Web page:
ALI Faculty

Mary Brackett

Mary Brackett joined the University of Virginia’s (UVA) Organizational Excellence (OE) department as a senior associate in 2014. She provides leadership, support, and consulting for pan-institutional projects and the overall OE program. Additionally, Mary has managed several major institutional projects involving diverse stakeholder groups, including a redesign of the University’s major capital program and a benchmarking project of six administrative functions that included input from thousands of faculty, staff, and students. 

Prior to her current role, Mary served as the director of HR applications and strategic planning at UVA, where she led the design and implementation of many enterprise applications. Mary has been with the University since 2001.

A lifelong learner, Mary earned her MBA, completed the Educause Institute Management program, and holds certifications in UVA’s Darden School’s design thinking framework, Ideo’s Storytelling for Impact and Creative Collaboration programs, and Prosci Change Management. Mary also serves on the Board of the Network for Change and Continuous Improvement, volunteers at the University of Virginia hospital, and is a member of the Prosci Return to Work Advisory Board.  

Makiba Foster

Makiba is the Librarian of the College for The College of Wooster Libraries in Wooster, Ohio. Foster’s past leadership roles include successful tenures as the director of the African American Research Library and Cultural Center (AARLCC) for Broward County Libraries and the Assistant Chief Librarian at the Schomburg Center for Research in Black Culture, a New York Public Library.  Makiba’s public and academic library career has focused on reimagining services to better serve and positively impact the community. Her work includes libraries as incubators for the arts/artists with the creation of a social justice Artist Residency, faculty and community collaborations focusing on the role of libraries and archives in advancing social justice through digital archives like Documenting Ferguson, and co-creating the historic web archiving project Archiving the Black Web (ATBW), a national partnership between HBCU libraries and Black collecting public libraries. In 2021, Makiba was recognized by Library Journal as a 2021 “Mover and Shaker” in the area of Digital Developer for Archiving the Black Web. She is also a recipient of the 2020 Florida Library Association award for OutstandingScholarly Contribution for her scholarship on the Negro Motorist Green Book.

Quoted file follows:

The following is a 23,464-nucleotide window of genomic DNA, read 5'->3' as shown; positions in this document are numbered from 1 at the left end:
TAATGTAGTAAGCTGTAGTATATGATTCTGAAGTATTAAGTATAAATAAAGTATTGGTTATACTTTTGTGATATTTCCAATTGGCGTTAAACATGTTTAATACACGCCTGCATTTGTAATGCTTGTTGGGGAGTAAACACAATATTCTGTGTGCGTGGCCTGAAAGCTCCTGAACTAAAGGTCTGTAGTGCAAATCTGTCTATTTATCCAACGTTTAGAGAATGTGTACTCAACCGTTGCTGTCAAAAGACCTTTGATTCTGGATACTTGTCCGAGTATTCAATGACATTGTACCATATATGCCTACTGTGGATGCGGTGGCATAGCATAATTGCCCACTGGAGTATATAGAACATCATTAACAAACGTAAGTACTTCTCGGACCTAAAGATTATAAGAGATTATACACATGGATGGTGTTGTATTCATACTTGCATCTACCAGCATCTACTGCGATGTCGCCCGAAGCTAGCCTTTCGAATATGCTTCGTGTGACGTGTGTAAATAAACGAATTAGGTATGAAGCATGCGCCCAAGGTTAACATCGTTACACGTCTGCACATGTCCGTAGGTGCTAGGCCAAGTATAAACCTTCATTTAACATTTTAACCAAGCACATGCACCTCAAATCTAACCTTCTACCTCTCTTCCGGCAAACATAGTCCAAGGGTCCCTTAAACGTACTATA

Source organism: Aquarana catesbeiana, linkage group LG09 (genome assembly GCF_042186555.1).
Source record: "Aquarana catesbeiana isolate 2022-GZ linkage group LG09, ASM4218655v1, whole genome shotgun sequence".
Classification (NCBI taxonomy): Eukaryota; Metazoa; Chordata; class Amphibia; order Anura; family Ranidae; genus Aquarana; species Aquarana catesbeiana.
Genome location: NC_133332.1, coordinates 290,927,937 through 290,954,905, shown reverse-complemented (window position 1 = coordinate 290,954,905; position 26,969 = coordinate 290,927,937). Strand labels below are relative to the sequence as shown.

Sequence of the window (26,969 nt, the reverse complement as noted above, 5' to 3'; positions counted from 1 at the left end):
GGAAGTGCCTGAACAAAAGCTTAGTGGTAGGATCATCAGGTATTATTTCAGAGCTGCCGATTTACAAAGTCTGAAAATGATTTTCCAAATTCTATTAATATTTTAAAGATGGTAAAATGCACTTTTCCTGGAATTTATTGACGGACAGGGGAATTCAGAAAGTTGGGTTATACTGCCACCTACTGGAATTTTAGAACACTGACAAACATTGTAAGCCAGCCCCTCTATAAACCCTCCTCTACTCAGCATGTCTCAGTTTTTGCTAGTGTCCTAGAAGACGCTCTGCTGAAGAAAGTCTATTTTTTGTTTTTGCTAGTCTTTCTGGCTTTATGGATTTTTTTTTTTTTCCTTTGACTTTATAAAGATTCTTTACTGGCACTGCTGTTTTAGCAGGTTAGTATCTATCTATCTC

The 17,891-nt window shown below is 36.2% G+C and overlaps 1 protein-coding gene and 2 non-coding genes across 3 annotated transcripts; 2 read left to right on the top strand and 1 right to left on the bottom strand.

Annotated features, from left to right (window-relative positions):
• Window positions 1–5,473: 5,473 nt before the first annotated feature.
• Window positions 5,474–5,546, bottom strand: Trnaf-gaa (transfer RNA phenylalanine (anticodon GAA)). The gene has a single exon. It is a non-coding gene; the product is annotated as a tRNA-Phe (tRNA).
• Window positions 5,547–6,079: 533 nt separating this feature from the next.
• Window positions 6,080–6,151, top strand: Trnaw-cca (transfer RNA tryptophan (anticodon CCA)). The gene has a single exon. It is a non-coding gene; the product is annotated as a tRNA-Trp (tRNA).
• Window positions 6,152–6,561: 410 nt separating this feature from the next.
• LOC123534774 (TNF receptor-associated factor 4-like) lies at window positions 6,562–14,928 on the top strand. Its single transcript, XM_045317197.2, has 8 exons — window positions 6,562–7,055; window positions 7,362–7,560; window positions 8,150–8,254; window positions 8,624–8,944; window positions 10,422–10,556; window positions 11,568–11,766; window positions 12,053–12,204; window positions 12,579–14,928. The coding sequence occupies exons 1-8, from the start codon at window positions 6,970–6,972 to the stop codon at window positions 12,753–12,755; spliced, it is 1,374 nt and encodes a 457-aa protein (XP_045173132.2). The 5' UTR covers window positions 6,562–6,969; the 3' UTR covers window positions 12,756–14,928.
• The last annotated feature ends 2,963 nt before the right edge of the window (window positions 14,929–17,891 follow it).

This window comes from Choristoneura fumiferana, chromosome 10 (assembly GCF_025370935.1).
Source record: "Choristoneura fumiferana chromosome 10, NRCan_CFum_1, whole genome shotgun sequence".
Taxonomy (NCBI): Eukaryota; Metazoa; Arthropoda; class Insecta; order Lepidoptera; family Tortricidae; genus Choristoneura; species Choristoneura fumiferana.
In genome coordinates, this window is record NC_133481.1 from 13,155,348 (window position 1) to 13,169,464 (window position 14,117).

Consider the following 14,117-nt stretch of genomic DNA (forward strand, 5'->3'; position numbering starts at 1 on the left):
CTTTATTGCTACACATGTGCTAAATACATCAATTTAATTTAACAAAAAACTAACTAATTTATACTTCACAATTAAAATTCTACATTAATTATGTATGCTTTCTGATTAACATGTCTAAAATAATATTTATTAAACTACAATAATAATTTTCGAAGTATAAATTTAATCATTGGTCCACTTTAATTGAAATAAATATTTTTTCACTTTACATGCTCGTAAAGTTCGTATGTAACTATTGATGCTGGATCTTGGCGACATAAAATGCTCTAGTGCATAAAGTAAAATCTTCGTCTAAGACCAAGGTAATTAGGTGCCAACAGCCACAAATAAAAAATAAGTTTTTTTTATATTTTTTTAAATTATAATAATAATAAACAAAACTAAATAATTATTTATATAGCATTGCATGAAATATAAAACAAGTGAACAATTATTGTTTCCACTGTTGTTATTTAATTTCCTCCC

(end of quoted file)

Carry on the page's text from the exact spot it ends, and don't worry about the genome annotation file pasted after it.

Elyse Girard

Elyse is the Executive Director for Communications and User Experience at the UVA Library and will facilitate cohort learning on communication topics throughout the week. More bio information to come.

Dominique Luster